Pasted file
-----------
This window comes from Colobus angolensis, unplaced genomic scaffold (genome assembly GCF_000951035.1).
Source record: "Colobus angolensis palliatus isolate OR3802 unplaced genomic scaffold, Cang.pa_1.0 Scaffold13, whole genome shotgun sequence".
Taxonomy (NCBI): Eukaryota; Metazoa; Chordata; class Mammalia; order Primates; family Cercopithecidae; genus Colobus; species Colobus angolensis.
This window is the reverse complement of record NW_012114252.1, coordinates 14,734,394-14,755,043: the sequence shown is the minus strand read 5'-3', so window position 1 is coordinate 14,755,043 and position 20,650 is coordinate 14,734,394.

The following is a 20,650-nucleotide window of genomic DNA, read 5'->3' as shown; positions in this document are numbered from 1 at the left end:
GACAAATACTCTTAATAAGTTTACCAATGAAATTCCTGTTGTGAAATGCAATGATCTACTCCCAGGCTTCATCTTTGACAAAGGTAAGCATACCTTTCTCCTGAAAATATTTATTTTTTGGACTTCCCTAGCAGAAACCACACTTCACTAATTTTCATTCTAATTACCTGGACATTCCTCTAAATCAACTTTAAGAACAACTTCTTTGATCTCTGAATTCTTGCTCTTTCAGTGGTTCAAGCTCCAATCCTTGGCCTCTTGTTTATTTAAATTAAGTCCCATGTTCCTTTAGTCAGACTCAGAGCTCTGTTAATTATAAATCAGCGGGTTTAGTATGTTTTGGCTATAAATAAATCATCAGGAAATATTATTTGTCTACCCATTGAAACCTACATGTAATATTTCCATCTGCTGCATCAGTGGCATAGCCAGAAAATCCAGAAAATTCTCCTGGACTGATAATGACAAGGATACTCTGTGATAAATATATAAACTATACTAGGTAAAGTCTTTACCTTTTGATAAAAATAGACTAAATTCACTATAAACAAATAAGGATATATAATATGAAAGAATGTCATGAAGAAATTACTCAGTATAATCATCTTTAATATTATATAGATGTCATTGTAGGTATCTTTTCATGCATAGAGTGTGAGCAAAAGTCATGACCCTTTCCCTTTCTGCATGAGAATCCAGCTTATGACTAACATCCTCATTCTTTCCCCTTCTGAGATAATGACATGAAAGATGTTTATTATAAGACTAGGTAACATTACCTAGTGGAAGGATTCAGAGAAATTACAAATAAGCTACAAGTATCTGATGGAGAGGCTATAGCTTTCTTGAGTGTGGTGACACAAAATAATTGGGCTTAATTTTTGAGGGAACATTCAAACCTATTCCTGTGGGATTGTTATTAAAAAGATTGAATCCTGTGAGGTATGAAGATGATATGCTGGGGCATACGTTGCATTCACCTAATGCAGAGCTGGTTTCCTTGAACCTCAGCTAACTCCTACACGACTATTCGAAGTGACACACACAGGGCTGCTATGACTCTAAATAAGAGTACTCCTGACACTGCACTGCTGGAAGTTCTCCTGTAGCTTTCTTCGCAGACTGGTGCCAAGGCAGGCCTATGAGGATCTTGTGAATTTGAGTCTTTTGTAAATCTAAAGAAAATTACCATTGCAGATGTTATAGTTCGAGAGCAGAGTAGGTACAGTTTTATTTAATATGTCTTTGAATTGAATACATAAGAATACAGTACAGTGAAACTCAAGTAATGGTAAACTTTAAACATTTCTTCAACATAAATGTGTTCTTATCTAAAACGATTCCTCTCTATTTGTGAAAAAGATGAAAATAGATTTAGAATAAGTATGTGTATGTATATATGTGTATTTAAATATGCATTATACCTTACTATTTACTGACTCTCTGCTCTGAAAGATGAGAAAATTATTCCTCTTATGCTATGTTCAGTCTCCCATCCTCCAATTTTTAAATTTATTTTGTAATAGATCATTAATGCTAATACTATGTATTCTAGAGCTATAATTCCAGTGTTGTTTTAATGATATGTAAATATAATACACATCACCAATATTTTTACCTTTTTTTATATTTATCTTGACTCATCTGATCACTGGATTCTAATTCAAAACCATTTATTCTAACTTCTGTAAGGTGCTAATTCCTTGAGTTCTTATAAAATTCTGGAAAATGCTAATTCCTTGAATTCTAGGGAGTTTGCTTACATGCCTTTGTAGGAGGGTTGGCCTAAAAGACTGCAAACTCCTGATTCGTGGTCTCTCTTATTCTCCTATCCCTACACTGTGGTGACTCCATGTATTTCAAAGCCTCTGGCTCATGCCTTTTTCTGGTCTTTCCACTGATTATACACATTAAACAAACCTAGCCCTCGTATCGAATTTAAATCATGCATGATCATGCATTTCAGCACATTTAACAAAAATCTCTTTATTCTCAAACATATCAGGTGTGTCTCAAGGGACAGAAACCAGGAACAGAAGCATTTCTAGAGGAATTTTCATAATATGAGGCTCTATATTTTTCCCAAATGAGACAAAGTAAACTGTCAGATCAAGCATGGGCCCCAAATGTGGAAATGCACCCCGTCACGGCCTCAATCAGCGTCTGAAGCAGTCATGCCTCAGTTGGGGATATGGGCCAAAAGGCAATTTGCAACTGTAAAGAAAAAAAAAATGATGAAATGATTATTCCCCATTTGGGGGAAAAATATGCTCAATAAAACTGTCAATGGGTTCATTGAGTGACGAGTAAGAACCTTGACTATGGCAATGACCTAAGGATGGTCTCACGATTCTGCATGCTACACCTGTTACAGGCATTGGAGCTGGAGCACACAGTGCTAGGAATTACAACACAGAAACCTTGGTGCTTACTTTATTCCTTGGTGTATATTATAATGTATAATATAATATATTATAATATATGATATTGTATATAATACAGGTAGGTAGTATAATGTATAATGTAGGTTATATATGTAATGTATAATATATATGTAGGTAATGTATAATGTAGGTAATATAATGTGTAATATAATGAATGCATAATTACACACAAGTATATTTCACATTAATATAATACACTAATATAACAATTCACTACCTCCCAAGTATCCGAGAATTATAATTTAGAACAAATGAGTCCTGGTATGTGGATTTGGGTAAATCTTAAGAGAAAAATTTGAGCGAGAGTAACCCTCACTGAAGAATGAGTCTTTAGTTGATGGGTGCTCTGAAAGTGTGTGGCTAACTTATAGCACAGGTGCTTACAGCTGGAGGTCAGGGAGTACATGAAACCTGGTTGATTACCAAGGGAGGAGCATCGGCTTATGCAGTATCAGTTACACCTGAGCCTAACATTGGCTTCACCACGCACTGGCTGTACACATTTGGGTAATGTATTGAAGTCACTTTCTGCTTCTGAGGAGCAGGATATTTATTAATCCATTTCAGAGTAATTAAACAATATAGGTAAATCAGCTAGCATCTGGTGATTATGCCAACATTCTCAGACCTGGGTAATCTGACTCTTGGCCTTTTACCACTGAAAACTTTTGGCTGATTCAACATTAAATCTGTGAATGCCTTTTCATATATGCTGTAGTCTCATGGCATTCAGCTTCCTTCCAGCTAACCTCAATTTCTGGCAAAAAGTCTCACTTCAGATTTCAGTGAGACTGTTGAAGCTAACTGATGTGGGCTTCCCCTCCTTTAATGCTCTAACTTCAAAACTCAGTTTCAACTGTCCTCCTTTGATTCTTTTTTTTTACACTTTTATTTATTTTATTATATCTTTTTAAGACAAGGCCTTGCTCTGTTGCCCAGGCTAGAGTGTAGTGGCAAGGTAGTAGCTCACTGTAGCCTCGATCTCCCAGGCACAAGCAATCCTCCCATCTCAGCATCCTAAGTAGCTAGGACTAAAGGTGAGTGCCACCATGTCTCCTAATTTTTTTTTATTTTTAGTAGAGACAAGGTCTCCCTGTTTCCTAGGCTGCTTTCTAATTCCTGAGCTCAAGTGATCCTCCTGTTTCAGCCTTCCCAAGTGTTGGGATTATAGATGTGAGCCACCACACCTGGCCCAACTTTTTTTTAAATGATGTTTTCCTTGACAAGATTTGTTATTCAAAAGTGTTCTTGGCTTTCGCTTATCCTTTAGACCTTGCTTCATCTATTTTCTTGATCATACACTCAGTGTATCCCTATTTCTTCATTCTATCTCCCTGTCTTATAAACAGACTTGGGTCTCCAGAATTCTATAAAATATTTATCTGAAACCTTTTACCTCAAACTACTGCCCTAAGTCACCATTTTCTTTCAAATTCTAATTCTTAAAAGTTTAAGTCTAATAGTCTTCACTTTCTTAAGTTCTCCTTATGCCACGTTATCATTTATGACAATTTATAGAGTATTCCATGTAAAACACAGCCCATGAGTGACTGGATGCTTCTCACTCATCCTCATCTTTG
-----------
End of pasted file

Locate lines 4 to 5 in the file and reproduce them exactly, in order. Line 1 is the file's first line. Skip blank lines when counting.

This window is the reverse complement of record NW_012114252.1, coordinates 14,734,394-14,755,043: the sequence shown is the minus strand read 5'-3', so window position 1 is coordinate 14,755,043 and position 20,650 is coordinate 14,734,394.

The following is a 20,650-nucleotide window of genomic DNA, read 5'->3' as shown; positions in this document are numbered from 1 at the left end: